RALEIGH, NC (January 21, 2015) – Nearly 20 years ago, the Public School Forum of North Carolina began publishing its annual forecast of the ten issues most likely to impact schools across the state. This year the Forum casts a wary but hopeful eye toward a new year with its Top Ten Education Issues for 2015, available here.

Numerous significant issues loom on the horizon for North Carolina’s public schools. Teacher pay will certainly be a top issue again in 2015. While improved compared with a year ago, average teacher pay still rests well below the national average. We still have too many excellent teachers and school leaders leaving the profession to pursue opportunities in other fields and other states, and perhaps even more worrisome, too few new candidates entering pipelines to replace them. The impending release of North Carolina’s first-ever A-F school grades, with a heavy emphasis on single point-in-time test scores as opposed to improved student performance over time, has the potential to demoralize teachers, school leaders, parents, and students, particularly in schools facing the greatest challenges.

One area to watch is state revenues. If early forecasts turn out to be correct, state resources could be stretched at a time when we are asking our public schools to do more than ever before: to implement new, rigorous standards; develop new teaching roles and compensation structures; shift to promising elements of digital-age learning models; offer expanded learning opportunities for students; use data and assessments well to inform and shape classroom instruction; and prepare all students in an increasingly diverse population to persist and succeed in college and the workforce.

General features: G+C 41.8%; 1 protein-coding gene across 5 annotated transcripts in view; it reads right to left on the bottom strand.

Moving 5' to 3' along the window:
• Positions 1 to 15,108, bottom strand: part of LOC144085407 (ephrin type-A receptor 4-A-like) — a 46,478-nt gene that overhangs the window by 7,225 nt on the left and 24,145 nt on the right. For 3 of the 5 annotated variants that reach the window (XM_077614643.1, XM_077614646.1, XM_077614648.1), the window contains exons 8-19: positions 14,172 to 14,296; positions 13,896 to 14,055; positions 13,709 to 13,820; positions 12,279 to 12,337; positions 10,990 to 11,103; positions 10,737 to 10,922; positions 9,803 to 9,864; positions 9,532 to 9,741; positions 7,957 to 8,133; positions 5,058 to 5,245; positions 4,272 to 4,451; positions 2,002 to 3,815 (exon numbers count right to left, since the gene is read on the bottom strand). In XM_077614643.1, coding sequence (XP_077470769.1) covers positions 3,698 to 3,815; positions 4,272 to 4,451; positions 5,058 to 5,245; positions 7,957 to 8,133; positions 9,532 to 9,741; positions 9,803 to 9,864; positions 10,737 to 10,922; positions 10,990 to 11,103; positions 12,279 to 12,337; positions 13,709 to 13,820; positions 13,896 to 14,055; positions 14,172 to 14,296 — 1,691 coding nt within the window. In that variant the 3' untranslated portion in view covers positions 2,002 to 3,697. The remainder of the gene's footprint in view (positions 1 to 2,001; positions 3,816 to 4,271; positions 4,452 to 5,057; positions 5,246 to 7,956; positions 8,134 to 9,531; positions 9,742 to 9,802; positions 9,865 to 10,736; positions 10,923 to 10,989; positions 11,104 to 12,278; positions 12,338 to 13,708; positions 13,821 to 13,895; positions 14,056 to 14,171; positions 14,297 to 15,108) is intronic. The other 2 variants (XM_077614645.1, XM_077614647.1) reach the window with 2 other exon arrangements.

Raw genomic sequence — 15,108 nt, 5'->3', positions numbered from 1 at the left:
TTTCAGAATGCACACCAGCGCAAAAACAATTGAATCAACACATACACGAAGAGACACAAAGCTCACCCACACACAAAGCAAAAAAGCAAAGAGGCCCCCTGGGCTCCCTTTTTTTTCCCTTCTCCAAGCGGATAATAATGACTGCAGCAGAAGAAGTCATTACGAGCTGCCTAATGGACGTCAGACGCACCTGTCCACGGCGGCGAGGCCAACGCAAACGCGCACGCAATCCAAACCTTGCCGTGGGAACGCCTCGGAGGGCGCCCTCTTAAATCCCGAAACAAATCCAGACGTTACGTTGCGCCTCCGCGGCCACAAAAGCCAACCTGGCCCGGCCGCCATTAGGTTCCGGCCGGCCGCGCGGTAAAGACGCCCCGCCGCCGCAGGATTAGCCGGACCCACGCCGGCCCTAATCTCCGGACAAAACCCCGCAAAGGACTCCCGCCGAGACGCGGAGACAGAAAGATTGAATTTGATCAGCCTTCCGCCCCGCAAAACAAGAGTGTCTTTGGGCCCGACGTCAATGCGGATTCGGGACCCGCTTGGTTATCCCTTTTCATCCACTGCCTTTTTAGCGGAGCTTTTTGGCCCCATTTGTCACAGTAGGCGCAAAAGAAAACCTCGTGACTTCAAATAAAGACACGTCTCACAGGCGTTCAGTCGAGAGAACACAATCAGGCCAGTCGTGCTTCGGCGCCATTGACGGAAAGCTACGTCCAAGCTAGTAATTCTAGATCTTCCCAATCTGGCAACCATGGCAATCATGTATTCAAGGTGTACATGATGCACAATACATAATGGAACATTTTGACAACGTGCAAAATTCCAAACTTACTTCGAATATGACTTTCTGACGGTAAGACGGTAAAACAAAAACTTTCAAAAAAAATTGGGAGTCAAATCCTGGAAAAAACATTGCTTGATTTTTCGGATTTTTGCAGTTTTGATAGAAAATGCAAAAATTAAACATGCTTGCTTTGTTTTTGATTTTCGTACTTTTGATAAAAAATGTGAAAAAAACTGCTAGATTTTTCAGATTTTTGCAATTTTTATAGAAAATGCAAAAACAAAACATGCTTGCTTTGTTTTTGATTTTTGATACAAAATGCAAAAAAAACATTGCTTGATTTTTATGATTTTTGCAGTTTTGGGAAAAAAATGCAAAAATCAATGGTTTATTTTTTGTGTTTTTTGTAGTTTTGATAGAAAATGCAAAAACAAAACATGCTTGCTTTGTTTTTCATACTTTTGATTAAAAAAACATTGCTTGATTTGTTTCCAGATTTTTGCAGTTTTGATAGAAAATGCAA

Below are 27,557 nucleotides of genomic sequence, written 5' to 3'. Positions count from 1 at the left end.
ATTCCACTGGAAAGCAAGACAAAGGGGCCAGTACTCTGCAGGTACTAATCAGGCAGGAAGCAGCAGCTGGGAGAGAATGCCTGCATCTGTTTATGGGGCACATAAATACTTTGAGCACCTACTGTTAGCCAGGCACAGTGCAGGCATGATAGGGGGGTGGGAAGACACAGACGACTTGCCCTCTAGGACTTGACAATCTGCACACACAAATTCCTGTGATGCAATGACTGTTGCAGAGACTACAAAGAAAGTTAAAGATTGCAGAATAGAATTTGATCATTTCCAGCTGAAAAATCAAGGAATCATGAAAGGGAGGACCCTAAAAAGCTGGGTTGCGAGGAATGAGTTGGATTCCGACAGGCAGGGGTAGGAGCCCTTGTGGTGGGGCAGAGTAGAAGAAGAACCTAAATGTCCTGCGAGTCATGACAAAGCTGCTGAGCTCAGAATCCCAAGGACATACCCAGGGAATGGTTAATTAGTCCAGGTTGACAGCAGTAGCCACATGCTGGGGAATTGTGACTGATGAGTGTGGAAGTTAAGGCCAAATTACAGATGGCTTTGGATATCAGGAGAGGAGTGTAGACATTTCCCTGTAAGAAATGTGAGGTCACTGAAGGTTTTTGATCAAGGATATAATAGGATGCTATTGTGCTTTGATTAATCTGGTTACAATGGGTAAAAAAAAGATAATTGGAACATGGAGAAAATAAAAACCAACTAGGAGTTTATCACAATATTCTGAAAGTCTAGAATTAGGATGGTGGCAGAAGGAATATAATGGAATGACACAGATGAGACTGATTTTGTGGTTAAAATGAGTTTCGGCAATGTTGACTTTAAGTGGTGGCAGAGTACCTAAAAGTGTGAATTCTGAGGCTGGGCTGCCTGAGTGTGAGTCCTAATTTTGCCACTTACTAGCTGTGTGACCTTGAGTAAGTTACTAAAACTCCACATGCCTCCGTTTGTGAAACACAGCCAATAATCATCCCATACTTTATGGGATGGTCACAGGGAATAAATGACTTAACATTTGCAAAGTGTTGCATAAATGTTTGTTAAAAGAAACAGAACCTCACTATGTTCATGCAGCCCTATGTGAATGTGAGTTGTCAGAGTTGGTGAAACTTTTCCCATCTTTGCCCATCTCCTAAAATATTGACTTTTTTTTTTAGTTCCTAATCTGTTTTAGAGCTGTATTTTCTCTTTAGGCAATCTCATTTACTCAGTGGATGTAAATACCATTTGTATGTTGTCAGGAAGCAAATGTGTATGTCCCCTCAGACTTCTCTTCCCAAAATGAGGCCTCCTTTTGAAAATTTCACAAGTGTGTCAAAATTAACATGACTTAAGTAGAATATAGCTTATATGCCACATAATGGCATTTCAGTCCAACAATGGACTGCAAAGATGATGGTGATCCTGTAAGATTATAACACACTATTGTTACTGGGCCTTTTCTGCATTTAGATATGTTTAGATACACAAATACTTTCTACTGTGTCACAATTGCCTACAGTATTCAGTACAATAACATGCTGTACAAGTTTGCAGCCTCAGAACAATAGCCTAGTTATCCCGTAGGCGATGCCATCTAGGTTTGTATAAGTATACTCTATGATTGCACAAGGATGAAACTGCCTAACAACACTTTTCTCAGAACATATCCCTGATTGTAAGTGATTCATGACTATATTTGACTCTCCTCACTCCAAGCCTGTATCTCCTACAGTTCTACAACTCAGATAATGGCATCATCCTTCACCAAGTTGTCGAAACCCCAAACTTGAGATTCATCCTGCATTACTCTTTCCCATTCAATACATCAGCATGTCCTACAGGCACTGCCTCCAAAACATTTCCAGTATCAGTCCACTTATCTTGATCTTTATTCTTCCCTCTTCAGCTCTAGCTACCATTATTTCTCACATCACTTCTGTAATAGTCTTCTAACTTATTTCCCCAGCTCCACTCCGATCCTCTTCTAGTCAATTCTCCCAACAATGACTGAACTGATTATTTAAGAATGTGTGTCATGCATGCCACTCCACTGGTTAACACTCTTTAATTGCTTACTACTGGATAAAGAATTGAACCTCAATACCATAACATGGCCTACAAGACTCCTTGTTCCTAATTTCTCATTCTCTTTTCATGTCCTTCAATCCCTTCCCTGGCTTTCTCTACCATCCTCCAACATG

Yet there is reason for cautious optimism. In 2014, North Carolinians focused significant attention on teacher pay. State leaders responded by enacting a significant salary increase, weighted heavily toward beginning teachers, who research shows tend to leave in large numbers within their first five years. In public dialogue and draft legislation, members of the General Assembly, Governor McCrory, and outside groups engaged in thoughtful dialogue on several of the issues that now appear on our Top Ten list for 2015. Promising proposals arose last session related to new roles and pay incentives for teachers; increasing the weight given to student growth in A-F grades; focusing on charter school quality, innovation, and accountability; maintaining high standards; funding teacher pipeline programs and afterschool initiatives; and looking critically at the number and type of assessments administered in our state’s schools.

The Public School Forum’s Top Ten Education Issues for 2015 were released this morning at the group’s first annual Eggs & Issues Breakfast in Raleigh. They are:
1. Build a Principled Path on Teacher Compensation
2. Make Sense of A-F School Performance Grades
3. Maintain High Standards
4. Emphasize Quality and Equity in School Choice
5. Expand Opportunities to Learn Any Time, Any Place, at Any Pace
6. Recruit and Retain Excellent Teachers
7. Manage Student Enrollment Growth
8. Shift to Elements of a Digital-Age Learning Model
9. Streamline Assessments
10. Meet Milestones on the Path to College and Career Readiness

A more detailed summary of the top ten issues is included in the publication at pages 2-3.

 

 

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